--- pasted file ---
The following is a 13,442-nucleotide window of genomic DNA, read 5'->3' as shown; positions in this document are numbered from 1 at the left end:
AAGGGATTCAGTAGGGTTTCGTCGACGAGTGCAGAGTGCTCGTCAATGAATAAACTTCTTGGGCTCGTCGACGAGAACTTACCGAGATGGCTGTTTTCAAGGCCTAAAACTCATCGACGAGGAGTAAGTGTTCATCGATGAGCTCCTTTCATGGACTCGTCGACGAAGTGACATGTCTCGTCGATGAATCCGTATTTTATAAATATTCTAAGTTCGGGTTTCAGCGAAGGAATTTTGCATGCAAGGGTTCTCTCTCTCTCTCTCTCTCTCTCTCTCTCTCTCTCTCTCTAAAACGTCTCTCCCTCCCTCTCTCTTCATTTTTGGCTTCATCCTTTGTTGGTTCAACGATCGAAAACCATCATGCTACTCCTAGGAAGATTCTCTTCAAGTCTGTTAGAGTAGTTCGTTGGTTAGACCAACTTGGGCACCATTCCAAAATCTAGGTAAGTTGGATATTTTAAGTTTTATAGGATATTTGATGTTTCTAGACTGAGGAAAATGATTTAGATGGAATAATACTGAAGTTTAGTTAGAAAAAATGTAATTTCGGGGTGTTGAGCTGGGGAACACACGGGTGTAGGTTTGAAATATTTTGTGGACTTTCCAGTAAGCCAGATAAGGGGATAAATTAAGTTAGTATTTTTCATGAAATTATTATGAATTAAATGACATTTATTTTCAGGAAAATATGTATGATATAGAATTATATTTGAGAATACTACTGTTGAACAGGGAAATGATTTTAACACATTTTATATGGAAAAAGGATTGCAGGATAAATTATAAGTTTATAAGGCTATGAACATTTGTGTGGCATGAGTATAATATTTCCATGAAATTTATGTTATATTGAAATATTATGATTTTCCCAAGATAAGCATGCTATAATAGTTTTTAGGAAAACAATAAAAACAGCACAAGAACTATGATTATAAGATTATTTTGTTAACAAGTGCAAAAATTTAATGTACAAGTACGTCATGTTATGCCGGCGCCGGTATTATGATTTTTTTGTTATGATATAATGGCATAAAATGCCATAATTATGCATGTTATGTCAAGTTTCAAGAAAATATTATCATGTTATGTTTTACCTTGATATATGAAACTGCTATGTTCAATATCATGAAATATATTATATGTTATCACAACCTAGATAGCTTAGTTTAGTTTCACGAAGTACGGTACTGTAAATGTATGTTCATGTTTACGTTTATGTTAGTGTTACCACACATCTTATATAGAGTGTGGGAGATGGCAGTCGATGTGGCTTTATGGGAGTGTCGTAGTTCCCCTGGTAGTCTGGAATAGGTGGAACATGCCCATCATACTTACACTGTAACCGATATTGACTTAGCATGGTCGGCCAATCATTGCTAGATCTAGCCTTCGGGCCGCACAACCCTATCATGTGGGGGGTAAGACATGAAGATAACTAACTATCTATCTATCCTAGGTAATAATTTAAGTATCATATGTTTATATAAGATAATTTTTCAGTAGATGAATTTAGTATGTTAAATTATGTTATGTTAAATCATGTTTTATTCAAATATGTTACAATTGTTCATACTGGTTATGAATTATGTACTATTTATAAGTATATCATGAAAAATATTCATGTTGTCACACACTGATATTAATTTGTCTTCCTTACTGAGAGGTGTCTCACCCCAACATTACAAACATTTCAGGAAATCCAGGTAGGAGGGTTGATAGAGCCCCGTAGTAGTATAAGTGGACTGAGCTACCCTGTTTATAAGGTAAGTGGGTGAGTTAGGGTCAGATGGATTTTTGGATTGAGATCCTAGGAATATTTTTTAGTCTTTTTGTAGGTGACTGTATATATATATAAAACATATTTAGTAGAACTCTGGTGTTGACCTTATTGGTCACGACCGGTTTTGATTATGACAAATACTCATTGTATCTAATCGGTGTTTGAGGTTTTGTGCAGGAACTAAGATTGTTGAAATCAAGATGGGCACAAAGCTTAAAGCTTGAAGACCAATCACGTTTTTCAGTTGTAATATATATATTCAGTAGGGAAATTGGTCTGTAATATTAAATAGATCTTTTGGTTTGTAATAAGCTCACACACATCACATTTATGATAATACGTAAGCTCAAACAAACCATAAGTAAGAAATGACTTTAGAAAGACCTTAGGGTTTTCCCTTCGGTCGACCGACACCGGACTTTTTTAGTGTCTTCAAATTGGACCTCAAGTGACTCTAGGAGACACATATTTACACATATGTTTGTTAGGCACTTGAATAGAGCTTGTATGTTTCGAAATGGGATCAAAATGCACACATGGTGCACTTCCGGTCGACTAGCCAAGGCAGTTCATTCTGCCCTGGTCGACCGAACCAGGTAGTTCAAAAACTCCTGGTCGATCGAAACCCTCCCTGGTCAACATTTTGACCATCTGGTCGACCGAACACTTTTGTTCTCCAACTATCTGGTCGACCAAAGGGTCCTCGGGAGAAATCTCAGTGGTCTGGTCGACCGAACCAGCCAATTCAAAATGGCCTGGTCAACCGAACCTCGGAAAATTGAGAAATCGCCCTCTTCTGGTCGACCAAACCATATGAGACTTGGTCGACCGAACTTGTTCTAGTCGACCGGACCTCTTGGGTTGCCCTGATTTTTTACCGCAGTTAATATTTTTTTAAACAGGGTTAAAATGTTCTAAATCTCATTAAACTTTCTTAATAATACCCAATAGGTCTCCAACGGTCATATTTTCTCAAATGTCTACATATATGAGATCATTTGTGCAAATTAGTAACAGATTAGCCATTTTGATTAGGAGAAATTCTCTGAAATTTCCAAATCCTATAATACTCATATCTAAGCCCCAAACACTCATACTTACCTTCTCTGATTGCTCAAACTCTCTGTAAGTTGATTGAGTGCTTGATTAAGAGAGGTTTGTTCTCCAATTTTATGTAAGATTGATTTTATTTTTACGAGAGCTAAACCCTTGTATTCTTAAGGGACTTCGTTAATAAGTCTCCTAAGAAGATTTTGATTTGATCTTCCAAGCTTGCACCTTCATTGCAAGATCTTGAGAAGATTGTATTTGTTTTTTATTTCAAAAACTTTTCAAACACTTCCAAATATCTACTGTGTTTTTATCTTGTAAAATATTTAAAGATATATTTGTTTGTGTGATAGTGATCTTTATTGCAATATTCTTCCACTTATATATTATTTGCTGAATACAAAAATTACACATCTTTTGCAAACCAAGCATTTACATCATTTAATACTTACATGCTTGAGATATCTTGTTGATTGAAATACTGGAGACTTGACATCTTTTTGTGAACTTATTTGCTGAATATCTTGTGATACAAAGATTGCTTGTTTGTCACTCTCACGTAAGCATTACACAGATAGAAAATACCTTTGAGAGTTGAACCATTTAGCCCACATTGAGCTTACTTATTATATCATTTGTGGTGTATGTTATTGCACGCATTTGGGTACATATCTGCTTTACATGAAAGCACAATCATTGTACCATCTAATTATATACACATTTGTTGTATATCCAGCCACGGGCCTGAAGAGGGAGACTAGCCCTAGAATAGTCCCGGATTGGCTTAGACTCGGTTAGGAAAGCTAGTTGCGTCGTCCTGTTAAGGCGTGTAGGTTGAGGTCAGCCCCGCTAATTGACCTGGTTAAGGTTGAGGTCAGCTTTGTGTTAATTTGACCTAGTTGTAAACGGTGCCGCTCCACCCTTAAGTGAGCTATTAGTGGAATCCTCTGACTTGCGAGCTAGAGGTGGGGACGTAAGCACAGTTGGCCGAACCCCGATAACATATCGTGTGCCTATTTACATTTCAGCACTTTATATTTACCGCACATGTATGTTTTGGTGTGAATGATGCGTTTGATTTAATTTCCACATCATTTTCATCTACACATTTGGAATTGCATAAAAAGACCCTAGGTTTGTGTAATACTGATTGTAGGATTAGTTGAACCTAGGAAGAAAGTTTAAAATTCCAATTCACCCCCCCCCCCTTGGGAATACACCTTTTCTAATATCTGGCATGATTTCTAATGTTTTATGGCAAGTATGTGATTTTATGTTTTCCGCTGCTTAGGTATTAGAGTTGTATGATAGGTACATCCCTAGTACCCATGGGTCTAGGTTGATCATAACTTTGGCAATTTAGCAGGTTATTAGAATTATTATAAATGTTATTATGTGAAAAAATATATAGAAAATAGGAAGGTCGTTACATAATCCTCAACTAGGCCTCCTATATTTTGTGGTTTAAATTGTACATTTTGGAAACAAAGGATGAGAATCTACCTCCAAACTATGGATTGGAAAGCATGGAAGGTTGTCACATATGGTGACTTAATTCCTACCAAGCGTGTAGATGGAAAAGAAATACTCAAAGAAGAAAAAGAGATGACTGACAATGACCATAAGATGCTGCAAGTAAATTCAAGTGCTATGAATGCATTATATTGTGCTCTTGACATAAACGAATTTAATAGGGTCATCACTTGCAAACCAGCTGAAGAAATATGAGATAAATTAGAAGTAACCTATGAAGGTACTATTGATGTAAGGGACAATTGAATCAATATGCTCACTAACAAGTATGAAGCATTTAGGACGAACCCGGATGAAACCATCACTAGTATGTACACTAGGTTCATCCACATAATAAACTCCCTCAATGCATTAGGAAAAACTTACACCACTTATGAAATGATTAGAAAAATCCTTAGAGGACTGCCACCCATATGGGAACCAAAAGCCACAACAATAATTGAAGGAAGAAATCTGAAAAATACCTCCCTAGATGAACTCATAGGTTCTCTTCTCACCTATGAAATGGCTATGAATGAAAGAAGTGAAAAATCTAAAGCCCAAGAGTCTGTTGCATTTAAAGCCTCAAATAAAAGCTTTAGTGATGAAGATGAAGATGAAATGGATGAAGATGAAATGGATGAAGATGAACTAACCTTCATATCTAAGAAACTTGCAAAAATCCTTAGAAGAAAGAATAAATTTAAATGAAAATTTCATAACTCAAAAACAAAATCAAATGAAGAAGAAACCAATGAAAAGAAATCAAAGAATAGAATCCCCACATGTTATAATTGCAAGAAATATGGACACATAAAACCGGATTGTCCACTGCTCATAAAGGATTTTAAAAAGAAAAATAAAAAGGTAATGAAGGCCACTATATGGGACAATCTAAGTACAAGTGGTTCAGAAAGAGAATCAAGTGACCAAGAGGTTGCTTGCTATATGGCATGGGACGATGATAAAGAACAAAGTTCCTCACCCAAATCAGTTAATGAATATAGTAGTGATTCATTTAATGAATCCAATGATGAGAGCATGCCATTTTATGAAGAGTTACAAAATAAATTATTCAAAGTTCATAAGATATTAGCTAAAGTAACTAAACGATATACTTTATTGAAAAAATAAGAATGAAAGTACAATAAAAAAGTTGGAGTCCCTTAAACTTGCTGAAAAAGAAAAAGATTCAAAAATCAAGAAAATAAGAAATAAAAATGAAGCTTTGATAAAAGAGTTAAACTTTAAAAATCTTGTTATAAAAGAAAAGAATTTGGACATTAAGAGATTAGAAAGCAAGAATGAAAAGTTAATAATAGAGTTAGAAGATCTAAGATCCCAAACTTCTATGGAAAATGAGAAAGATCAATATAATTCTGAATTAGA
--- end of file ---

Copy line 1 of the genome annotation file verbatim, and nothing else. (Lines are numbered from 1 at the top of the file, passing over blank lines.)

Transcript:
The following is a 13,442-nucleotide window of genomic DNA, read 5'->3' as shown; positions in this document are numbered from 1 at the left end: